Entertainment

Paramount investigating claims Sylvester Stallone allegedly used disparaging language on ‘Tulsa King’ set

Paramount is investigating claims Sylvester Stallone used derogatory language about background actors on the set of “King of Tulsa”, which is streaming on Paramount+, sources told CNN.

The studio is investigating allegations that first emerged on social media, in which Stallone was accused of calling some performers working as extras on the set of the TV series “ugly,” a “pot of lard” and “fat guy with a cane”. » according to two sources close to the show.

“Bring some pretty young girls to my side,” Stallone was accused of being heard telling the “Tulsa King” director in another social media post about filming.

Both production sources told CNN that no official complaints have been filed against Stallone or the director. Human resources staff became aware of the accusations contained in the social media posts, the individuals said.

Craig Zisk, director and executive producer of “Tulsa King,” told TMZ “no such insult was thrown.”

CNN has contacted representatives for Stallone and Zisk.

Sylvester Stallone as Dwight

Sylvester Stallone as Dwight “General” Manfredi in “Tulsa King.” -Brian Douglas/Paramount+

The social media posts detailing the allegations appear to originate from Facebook groups about the background actors’ experiences on the set of “Tulsa King,” but were made more widely public when purported screenshots were shared on, formerly known as Twitter, from television writer Julie Benson. Although she doesn’t work on “Tulsa King,” Benson said she heard about the allegations from a friend who works as a background actor on the show.

On Locke, who reportedly wrote: “I resigned because it was clearly a toxic message. environment that I wasn’t comfortable inserting myself or the background artists into.

The sources also told CNN that a casting agency had resigned from the TV show.

A Facebook post on the official page of Locke’s company, Catrett Locke Casting, confirmed that she had “chosen to part ways” with “Tulsa King,” although it did not specify why.

A source close to the production of both seasons of “Tulsa King” told CNN that producers were looking to match the same tone and feel as the background actors featured in the show’s first season and the new cast for the second season were not what the director had asked for. of the casting. The director asked the casting agent to send photos of the background actors, the individual added, leading to a rift and eventual resignation from the casting company.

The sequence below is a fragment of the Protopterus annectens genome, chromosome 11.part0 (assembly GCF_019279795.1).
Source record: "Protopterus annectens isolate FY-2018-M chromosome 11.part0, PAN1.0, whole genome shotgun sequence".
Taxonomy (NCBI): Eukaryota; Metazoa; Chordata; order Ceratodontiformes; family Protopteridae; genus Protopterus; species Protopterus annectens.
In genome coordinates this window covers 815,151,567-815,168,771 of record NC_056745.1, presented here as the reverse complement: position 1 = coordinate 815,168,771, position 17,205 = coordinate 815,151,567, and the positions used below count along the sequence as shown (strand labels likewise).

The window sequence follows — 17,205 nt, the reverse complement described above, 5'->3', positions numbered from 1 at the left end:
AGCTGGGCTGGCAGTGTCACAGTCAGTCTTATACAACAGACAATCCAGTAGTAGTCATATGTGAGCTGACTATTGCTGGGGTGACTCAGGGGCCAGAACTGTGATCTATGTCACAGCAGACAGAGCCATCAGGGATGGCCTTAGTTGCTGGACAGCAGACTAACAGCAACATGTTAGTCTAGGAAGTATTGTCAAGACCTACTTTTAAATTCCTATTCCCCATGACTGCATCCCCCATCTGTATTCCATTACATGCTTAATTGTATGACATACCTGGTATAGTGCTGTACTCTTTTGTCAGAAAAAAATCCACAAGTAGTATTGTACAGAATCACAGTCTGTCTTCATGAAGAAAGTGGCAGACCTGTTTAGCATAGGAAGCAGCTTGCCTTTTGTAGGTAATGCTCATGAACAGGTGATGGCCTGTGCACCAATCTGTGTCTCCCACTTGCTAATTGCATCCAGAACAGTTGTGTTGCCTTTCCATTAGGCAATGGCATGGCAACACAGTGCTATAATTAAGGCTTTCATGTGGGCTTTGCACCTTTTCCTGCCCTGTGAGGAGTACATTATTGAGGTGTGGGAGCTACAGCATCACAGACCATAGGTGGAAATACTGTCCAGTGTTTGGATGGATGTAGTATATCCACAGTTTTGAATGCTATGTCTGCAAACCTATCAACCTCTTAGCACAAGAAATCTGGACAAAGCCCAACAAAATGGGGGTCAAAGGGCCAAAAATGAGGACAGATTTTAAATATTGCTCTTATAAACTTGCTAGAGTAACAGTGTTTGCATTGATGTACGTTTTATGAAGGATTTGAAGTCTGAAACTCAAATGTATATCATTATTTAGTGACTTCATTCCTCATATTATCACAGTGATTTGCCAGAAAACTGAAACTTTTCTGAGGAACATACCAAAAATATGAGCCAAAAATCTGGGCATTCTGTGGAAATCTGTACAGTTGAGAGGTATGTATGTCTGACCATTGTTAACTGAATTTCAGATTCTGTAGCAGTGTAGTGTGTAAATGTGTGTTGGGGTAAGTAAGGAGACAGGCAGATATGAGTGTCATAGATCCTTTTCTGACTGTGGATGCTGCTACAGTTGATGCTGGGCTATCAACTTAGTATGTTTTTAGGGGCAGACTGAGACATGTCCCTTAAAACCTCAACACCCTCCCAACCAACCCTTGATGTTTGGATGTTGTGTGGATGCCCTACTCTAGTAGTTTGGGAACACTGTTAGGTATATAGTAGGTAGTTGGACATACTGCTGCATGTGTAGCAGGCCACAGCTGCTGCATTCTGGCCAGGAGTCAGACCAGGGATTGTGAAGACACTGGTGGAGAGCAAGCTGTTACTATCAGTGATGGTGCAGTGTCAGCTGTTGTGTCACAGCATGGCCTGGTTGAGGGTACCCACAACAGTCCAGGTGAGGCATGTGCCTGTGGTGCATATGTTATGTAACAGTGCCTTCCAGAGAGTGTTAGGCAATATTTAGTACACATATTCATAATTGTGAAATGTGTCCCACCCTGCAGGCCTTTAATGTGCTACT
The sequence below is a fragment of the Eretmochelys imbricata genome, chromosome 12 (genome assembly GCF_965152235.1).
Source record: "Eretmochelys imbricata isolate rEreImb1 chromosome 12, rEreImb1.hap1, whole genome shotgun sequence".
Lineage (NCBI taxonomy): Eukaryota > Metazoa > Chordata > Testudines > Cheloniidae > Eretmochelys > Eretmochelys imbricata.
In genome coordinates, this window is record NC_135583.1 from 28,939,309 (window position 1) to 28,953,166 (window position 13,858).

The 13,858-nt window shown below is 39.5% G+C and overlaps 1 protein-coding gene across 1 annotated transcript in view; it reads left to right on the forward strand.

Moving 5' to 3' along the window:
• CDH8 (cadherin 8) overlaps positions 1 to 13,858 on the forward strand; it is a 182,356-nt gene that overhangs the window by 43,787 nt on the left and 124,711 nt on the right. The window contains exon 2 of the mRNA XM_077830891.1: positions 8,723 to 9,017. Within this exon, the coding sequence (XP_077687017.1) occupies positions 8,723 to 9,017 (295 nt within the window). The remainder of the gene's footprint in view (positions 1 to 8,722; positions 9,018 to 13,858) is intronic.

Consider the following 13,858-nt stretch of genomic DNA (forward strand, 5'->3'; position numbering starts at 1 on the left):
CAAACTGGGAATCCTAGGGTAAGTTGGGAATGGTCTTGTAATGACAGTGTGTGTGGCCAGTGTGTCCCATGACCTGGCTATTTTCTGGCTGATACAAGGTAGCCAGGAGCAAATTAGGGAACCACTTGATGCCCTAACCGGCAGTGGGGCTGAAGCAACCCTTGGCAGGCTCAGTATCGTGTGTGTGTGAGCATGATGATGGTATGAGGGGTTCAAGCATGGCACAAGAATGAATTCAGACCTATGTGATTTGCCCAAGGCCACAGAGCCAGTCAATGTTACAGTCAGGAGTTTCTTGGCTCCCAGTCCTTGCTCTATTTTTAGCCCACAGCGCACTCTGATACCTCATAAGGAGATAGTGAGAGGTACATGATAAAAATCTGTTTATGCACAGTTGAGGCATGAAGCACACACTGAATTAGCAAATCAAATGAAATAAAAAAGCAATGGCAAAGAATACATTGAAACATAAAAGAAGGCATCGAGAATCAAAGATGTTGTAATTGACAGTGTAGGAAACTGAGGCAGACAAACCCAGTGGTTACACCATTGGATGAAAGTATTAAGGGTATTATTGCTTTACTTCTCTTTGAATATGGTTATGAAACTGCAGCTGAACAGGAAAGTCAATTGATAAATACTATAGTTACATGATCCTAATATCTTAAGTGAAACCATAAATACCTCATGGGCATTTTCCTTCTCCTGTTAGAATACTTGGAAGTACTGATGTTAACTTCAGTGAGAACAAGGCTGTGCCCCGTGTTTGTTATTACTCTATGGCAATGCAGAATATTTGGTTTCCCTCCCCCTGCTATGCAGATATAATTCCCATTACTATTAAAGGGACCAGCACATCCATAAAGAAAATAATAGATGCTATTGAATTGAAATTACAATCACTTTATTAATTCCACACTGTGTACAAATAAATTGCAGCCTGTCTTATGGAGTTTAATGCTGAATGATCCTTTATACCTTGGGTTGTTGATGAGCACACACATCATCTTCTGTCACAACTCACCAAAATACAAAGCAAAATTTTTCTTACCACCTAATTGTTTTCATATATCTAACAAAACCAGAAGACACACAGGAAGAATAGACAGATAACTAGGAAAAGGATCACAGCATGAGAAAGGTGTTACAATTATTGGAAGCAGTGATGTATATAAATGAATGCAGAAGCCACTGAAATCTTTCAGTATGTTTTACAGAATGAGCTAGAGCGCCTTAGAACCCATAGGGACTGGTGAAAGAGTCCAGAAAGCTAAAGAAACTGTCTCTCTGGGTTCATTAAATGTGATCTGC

Additionally, some background actors were asking to take photos with Stallone on set, this production source added.

The matter is currently being investigated through interviews with cast and crew as production continues, according to the two sources familiar with the current situation. Cameras recently began rolling on Season 2 of “Tulsa King” and the investigation does not change production plans, a source said.

Stallone and the director continue to work as planned.

A production source told CNN that Paramount prides itself on having a “fair and respectful workplace.” The other source, also close to the investigation, said the matter was being taken seriously to ensure everyone felt safe at work and was happy on set.

CNN contacted SAG-AFTRA, which represents the background actors, to ask if the union has been informed of — or is investigating — any of the allegations regarding “Tulsa King.” A representative for CSA, the nonprofit Casting Society that represents more than 1,000 professionals in the casting field, told CNN that casting directors of background actors are not covered by its members.

101 Studios, the production company behind Paramount’s mega-hit “Yellowstone,” is producing “Tulsa King” with Paramount-owned MTV Entertainment Studios.

CNN has contacted representatives of 101 Studios and Paramount for comment.

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Eleon

With a penchant for words, Eleon Smith began writing at an early age. As editor-in-chief of his high school newspaper, he honed his skills telling impactful stories. Smith went on to study journalism at Columbia University, where he graduated top of his class.After interning at the New York Times, Smith landed a role as a news writer. Over the past decade, he has covered major events like presidential elections and natural disasters. His ability to craft compelling narratives that capture the human experience has earned him acclaim.Though writing is his passion, Eleon also enjoys hiking, cooking and reading historical fiction in his free time. With an eye for detail and knack for storytelling, he continues making his mark at the forefront of journalism.
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